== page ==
Anatomy and physiology of the intestines.
The small intestine is approximately 18 feet long and extends from the stomach to the large intestine.
The large intestine - which is much shorter and wider - ascends up the right side of the abdomen, is horizontal across the abdomen, and descends on the left side of the abdomen.
Digestion and absorption occur in the intestines.
Definition of "bowel obstruction."
It is a blockage preventing the bowel from passing normally through the intestines and can occur in either the large or small intestine.
There are two basic types of obstruction:
Mechanical obstruction occurs when something physically stops the passage of fecal contents (may be caused by tumors, adhesions, hernias, etc.).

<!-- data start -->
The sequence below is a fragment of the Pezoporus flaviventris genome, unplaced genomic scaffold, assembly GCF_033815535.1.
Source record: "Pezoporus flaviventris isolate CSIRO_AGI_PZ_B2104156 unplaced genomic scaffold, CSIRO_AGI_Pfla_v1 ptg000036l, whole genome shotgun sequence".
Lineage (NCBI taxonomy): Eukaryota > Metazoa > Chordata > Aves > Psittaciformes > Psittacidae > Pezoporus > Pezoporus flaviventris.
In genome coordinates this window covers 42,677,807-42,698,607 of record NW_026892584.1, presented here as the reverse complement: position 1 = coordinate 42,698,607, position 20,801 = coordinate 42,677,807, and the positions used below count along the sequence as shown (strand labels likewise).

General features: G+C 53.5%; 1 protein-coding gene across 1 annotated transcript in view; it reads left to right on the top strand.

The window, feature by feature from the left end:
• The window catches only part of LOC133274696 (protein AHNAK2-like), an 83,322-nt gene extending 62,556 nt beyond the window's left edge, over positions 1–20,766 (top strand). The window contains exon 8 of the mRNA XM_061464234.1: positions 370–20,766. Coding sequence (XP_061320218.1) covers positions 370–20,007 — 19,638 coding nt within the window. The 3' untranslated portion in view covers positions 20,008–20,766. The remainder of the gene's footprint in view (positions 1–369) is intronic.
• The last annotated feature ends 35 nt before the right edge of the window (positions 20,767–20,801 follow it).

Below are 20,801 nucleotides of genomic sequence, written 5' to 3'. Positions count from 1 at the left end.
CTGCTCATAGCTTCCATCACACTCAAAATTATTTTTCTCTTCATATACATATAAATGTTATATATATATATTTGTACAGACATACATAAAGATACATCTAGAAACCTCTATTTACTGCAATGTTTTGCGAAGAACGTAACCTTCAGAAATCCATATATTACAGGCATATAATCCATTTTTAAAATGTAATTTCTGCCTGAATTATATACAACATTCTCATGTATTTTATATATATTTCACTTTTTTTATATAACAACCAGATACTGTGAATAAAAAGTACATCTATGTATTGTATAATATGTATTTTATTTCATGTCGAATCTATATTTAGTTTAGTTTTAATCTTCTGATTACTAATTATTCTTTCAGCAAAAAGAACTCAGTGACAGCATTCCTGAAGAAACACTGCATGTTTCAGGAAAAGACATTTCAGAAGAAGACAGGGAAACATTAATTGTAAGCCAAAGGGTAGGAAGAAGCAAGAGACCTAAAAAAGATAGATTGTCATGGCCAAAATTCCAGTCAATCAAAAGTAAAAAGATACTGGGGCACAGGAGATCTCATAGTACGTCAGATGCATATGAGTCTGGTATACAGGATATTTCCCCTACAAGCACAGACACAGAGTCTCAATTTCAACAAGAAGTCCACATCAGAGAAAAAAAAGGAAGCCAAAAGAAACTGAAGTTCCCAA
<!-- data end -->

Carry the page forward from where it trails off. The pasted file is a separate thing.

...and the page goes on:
Paralytic obstruction is the cessation of peristalsis (may be caused by trauma, infection, surgery, etc.).
When obstruction occurs, intestinal contents, fluids, and gas accumulate.
Factors that increase the risk of bowel obstruction.
Signs and symptoms of bowel obstruction.
Colicky pain (mechanical).
Continuous pain (paralytic).
Nausea and vomiting.
Absence of bowel movements.
Possible complications of bowel obstruction.
Lack of blood supply to the bowel (vomiting, increased abdominal distention, pain, fever).
Dehydration (thirst, malaise, dry skin and tongue).
Shock (pulse weak and rapid, low blood pressure, pale clammy skin).